Making the switch from fast fashion to ethical fashion is definitely not an easy one, especially with many companies attempting to find loopholes and claiming to be ethical, but a lifestyle change is worth it to stop contributing to an industry filled with exploitation. Through exploitation and mastery at upholding a false image, fast fashion apathetically induces harmful, in some cases even deadly, effects on the environment, on women, and on ethical fashion. The speed at which the industry moves makes a solution seem almost impossible, but alternatives to fast fashion provide hope for an eventual end. By simply being aware of who and what your money is invested in, immense change can be effected.

Works Cited

  1. Claudio, Luz. “Waste Couture: Environmental Impact of the Clothing Industry.” NBCI, Environmental Health Perspectives, Sept. 2007.
  2. Conca, James. “Making Climate Change Fashionable – The Garment Industry Takes On Global Warming.” Forbes, Forbes Magazine, 3 Dec. 2015, 13 Dec. 2018.
  3. Enloe, Cynthia H. Bananas, Beaches and Bases: Making Feminist Sense of International Politics. University of California Press, 2014.
  4. Morgan, Andrew. The True Cost. The True Cost, Life Is My Movie Entertainment, 2015.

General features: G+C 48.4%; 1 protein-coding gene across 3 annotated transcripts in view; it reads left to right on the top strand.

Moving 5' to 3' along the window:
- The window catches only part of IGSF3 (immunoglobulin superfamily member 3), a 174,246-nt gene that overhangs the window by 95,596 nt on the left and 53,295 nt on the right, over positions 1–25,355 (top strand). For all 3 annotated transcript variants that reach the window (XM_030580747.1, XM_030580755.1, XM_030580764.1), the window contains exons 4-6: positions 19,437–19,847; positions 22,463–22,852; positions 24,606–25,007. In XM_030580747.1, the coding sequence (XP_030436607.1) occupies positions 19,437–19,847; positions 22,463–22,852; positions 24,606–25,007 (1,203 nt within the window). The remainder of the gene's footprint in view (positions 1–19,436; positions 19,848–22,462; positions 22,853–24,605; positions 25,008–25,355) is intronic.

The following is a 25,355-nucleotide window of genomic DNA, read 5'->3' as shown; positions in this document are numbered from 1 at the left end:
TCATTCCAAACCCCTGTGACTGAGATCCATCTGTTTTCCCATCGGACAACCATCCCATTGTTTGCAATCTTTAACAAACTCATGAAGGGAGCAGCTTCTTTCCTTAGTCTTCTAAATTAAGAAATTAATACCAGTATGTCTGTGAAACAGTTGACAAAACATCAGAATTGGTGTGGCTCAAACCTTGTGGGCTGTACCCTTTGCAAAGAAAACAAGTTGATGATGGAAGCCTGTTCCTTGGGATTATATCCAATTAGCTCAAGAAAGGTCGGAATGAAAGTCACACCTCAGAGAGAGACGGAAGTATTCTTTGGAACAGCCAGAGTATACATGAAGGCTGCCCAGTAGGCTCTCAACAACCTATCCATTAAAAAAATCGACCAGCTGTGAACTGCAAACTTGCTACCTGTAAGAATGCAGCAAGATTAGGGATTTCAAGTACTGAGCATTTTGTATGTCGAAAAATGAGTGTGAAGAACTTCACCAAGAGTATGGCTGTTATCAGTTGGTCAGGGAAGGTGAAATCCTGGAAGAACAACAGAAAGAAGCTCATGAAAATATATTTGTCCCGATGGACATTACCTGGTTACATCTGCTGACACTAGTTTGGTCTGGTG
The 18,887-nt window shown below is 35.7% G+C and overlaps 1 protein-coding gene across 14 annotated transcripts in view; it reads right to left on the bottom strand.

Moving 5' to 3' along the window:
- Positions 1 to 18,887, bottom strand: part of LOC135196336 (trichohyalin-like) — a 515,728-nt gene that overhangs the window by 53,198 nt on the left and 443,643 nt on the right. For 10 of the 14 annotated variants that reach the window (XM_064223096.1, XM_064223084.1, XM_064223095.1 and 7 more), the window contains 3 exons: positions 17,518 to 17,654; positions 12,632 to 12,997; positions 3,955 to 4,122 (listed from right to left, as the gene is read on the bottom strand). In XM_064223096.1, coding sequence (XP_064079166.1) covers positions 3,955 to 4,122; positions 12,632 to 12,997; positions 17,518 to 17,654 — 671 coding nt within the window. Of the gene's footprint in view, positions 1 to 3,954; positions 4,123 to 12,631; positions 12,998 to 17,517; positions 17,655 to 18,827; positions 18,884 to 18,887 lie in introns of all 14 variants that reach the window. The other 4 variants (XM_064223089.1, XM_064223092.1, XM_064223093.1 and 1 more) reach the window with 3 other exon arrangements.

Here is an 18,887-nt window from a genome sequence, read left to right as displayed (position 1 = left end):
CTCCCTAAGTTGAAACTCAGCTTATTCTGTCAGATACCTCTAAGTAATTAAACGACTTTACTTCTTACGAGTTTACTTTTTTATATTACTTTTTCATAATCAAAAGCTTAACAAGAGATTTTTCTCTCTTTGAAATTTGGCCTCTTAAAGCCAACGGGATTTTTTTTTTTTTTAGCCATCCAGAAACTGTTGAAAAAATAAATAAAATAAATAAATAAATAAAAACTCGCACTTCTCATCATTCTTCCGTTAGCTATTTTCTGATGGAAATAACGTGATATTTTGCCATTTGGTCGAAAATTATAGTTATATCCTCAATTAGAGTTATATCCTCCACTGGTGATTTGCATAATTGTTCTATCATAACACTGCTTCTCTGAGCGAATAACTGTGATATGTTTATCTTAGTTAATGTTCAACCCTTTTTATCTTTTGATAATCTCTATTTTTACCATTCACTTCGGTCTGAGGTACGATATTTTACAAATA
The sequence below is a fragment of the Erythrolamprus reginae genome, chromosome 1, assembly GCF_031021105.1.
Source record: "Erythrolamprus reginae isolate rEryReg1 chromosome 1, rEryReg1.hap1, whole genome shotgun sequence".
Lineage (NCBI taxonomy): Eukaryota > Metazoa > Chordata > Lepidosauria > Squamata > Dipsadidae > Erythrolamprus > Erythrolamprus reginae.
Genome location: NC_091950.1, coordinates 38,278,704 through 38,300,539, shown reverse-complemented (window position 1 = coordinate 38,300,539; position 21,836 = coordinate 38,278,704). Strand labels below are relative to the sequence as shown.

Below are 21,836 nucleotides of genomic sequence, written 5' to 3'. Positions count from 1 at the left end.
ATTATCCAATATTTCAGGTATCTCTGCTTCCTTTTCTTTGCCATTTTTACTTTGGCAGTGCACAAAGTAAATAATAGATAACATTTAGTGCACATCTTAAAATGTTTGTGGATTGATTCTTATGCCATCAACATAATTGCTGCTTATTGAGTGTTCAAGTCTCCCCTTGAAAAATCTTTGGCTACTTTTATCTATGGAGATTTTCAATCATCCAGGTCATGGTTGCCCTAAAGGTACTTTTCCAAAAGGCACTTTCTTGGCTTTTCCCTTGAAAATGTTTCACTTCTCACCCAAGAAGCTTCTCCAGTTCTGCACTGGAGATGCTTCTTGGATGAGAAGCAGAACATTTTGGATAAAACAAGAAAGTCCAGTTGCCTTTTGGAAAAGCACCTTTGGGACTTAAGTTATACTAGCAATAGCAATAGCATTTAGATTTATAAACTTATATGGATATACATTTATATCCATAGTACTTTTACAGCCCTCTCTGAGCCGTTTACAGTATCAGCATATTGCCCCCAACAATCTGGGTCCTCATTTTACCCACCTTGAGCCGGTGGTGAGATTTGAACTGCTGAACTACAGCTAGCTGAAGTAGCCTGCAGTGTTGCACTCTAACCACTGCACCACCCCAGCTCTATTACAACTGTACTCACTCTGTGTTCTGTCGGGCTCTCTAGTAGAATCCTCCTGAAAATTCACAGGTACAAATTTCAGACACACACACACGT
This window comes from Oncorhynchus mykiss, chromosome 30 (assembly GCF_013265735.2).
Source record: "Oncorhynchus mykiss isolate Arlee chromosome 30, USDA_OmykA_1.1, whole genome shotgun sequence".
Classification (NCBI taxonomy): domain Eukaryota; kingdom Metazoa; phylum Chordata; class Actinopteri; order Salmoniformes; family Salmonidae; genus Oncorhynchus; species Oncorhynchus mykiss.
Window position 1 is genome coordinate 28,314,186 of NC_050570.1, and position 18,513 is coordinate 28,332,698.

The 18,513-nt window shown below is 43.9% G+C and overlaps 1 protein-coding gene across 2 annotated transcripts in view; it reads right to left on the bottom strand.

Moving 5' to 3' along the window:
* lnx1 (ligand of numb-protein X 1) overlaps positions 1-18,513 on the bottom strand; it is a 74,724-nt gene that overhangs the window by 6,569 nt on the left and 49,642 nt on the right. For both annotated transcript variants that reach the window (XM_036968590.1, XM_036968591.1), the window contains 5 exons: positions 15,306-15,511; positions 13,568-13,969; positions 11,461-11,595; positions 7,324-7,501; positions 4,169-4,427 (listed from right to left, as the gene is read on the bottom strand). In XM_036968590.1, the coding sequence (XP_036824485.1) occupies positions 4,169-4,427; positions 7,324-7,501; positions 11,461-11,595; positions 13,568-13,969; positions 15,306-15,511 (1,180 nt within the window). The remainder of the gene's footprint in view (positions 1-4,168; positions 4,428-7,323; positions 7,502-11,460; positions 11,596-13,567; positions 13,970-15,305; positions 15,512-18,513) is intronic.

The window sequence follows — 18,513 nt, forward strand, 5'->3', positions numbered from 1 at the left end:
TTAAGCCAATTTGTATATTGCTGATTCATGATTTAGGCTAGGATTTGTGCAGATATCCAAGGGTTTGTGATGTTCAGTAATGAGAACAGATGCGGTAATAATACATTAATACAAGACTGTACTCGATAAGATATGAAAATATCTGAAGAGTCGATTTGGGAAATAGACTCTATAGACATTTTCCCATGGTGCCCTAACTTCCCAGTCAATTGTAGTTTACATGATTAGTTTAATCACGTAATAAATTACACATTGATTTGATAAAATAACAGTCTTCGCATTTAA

5. Paton, Elizabeth. “H&M, a Fashion Giant, Has a Problem: $4.3 Billion in Unsold Clothes.” The New York Times, The New York Times, 27 Mar. 2018. 13 Dec. 2018.
  6. STITCH and the Maquila Solidarity Network. “Women Behind the Labels: Worker Testimonies from Central America.” 2000.

Cite this paper

Harmful Impact of Fast Fashion. (2022, Mar 14). Retrieved from https://samploon.com/harmful-impact-of-fast-fashion/



How does fast fashion affect humans?
The rise of fast fashion has had a number of negative consequences for both workers and consumers. Poor working conditions in garment factories have been well-documented, as have the harmful environmental impacts of the fashion industry.
What are negative impacts of fast fashion?
The negative impacts of fast fashion include the exploitation of workers in the fashion industry, as well as the environmental impacts of the production of fast fashion items.
What are the impacts of fast fashion?
The impacts of fast fashion are twofold. First, fast fashion creates a throwaway culture in which consumers purchase inexpensive clothing, wear it a few times, and then dispose of it. This contributes to environmental pollution and wastefulness. Second, fast fashion often relies on exploitative labor practices in order to keep costs low. This means that workers in the fashion industry are often paid very low wages, work long hours, and have few protections.